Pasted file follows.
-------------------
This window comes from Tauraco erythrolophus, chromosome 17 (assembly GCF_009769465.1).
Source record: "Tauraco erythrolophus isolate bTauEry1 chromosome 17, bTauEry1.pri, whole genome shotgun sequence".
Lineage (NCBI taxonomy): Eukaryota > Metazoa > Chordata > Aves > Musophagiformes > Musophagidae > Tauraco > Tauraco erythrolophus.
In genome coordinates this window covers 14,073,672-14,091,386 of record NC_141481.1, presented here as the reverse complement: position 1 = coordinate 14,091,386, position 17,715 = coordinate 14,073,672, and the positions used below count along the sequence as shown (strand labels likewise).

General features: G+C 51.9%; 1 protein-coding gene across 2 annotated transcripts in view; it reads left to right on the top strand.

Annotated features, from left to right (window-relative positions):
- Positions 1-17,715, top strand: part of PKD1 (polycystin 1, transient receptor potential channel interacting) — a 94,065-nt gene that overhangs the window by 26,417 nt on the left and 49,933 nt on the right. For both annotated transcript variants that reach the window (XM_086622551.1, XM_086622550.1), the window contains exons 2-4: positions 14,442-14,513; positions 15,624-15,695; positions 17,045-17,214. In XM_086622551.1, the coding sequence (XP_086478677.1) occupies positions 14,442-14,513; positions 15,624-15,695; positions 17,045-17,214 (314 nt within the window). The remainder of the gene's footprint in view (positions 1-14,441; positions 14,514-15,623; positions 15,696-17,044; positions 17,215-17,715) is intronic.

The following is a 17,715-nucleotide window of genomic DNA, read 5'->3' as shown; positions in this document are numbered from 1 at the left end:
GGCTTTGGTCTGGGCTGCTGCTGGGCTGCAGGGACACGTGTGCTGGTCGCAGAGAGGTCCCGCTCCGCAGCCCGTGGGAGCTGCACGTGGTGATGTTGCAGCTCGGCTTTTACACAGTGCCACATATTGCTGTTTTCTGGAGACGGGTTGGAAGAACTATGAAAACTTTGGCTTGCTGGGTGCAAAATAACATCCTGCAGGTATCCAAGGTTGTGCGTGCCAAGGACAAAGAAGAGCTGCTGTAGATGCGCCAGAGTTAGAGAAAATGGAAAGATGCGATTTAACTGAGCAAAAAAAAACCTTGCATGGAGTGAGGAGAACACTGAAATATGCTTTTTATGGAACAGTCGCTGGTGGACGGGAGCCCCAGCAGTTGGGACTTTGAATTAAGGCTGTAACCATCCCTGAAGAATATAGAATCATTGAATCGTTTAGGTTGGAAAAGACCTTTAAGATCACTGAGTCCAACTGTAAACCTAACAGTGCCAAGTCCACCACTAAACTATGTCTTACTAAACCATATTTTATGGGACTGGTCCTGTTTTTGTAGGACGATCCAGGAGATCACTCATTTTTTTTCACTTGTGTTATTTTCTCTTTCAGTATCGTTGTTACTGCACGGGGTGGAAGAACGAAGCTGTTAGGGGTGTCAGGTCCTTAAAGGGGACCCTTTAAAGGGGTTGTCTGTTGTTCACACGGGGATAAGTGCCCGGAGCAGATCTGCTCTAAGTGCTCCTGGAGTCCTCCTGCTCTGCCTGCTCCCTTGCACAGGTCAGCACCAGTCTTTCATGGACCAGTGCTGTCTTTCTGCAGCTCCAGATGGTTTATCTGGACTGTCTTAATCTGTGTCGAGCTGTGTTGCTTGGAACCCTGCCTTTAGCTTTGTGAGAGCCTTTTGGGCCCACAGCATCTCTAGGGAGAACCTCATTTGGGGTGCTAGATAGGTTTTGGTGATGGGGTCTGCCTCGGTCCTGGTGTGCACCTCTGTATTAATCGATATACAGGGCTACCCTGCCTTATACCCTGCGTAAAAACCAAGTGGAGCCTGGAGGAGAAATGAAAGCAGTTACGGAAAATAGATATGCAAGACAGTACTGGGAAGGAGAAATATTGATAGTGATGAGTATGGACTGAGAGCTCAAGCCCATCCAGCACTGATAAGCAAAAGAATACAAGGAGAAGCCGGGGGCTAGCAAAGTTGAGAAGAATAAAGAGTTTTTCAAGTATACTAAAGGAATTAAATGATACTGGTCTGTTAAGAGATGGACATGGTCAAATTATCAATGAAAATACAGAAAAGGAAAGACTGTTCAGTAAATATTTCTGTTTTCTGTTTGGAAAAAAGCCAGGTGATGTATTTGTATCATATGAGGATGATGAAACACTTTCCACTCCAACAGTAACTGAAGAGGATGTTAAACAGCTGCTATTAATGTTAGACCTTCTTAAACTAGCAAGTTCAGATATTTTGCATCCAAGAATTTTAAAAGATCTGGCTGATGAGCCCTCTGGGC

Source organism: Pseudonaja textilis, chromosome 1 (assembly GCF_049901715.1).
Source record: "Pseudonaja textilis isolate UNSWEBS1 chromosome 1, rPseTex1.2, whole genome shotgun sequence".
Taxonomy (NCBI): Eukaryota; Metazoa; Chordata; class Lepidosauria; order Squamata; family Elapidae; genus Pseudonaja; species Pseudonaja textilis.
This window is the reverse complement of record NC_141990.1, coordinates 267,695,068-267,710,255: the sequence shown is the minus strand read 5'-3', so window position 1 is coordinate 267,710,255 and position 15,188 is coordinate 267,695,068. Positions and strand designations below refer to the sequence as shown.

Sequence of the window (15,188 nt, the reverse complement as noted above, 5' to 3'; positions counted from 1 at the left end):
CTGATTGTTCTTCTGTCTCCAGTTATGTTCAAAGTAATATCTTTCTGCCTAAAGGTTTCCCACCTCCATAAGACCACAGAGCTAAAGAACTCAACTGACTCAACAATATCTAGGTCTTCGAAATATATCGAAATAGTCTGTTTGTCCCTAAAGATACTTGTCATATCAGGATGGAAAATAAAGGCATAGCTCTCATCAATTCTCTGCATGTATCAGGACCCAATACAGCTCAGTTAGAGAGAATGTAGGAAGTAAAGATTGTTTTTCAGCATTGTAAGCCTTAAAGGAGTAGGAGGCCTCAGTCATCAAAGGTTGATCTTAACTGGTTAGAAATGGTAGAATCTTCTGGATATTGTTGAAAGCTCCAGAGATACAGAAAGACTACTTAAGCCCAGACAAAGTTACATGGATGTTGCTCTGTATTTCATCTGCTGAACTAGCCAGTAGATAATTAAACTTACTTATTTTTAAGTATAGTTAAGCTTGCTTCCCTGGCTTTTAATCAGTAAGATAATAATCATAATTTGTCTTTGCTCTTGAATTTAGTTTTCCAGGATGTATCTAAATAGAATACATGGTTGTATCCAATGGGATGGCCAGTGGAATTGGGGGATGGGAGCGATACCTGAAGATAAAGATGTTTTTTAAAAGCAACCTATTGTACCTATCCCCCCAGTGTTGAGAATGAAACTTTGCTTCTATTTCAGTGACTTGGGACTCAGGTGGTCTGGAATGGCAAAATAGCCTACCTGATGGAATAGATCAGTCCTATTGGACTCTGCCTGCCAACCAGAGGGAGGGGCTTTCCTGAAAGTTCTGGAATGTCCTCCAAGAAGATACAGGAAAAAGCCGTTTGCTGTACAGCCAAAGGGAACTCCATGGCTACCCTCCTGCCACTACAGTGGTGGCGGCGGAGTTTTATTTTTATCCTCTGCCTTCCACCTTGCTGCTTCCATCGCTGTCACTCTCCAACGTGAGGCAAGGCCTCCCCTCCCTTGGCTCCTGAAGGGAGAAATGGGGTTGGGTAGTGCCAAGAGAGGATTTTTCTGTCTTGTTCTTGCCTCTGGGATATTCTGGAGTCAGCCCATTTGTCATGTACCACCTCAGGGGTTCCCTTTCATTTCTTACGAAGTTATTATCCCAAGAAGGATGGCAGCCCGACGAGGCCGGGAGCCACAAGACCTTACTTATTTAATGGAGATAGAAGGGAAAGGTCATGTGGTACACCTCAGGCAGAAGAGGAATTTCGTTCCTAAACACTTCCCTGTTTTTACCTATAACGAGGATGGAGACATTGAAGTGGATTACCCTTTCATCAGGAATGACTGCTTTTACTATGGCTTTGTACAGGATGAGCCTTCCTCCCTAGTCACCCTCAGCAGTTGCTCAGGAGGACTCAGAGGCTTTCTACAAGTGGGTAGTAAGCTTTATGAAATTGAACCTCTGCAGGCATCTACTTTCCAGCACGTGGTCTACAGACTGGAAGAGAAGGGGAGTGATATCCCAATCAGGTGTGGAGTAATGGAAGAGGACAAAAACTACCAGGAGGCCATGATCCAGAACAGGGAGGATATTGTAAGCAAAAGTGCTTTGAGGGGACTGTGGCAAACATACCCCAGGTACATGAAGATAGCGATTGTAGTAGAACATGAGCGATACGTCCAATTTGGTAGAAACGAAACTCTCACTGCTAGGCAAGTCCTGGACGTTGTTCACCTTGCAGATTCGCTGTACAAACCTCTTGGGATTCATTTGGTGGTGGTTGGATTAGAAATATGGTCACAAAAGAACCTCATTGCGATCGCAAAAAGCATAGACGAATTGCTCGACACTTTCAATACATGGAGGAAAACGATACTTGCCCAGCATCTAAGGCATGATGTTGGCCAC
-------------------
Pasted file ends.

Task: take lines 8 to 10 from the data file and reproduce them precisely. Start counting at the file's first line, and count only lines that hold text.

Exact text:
The following is a 17,715-nucleotide window of genomic DNA, read 5'->3' as shown; positions in this document are numbered from 1 at the left end:
GGCTTTGGTCTGGGCTGCTGCTGGGCTGCAGGGACACGTGTGCTGGTCGCAGAGAGGTCCCGCTCCGCAGCCCGTGGGAGCTGCACGTGGTGATGTTGCAGCTCGGCTTTTACACAGTGCCACATATTGCTGTTTTCTGGAGACGGGTTGGAAGAACTATGAAAACTTTGGCTTGCTGGGTGCAAAATAACATCCTGCAGGTATCCAAGGTTGTGCGTGCCAAGGACAAAGAAGAGCTGCTGTAGATGCGCCAGAGTTAGAGAAAATGGAAAGATGCGATTTAACTGAGCAAAAAAAAACCTTGCATGGAGTGAGGAGAACACTGAAATATGCTTTTTATGGAACAGTCGCTGGTGGACGGGAGCCCCAGCAGTTGGGACTTTGAATTAAGGCTGTAACCATCCCTGAAGAATATAGAATCATTGAATCGTTTAGGTTGGAAAAGACCTTTAAGATCACTGAGTCCAACTGTAAACCTAACAGTGCCAAGTCCACCACTAAACTATGTCTTACTAAACCATATTTTATGGGACTGGTCCTGTTTTTGTAGGACGATCCAGGAGATCACTCATTTTTTTTCACTTGTGTTATTTTCTCTTTCAGTATCGTTGTTACTGCACGGGGTGGAAGAACGAAGCTGTTAGGGGTGTCAGGTCCTTAAAGGGGACCCTTTAAAGGGGTTGTCTGTTGTTCACACGGGGATAAGTGCCCGGAGCAGATCTGCTCTAAGTGCTCCTGGAGTCCTCCTGCTCTGCCTGCTCCCTTGCACAGGTCAGCACCAGTCTTTCATGGACCAGTGCTGTCTTTCTGCAGCTCCAGATGGTTTATCTGGACTGTCTTAATCTGTGTCGAGCTGTGTTGCTTGGAACCCTGCCTTTAGCTTTGTGAGAGCCTTTTGGGCCCACAGCATCTCTAGGGAGAACCTCATTTGGGGTGCTAGATAGGTTTTGGTGATGGGGTCTGCCTCGGTCCTGGTGTGCACCTCTGTATTAATCGATATACAGGGCTACCCTGCCTTATACCCTGCGTAAAAACCAAGTGGAGCCTGGAGGAGAAATGAAAGCAGTTACGGAAAATAGATATGCAAGACAGTACTGGGAAGGAGAAATATTGATAGTGATGAGTATGGACTGAGAGCTCAAGCCCATCCAGCACTGATAAGCAAAAGAATACAAGGAGAAGCCGGGGGCTAGCAAAGTTGAGAAGAATAAAGAGTTTTTCAAGTATACTAAAGGAATTAAATGATACTGGTCTGTTAAGAGATGGACATGGTCAAATTATCAATGAAAATACAGAAAAGGAAAGACTGTTCAGTAAATATTTCTGTTTTCTGTTTGGAAAAAAGCCAGGTGATGTATTTGTATCATATGAGGATGATGAAACACTTTCCACTCCAACAGTAACTGAAGAGGATGTTAAACAGCTGCTATTAATGTTAGACCTTCTTAAACTAGCAAGTTCAGATATTTTGCATCCAAGAATTTTAAAAGATCTGGCTGATGAGCCCTCTGGGC

Source organism: Pseudonaja textilis, chromosome 1 (assembly GCF_049901715.1).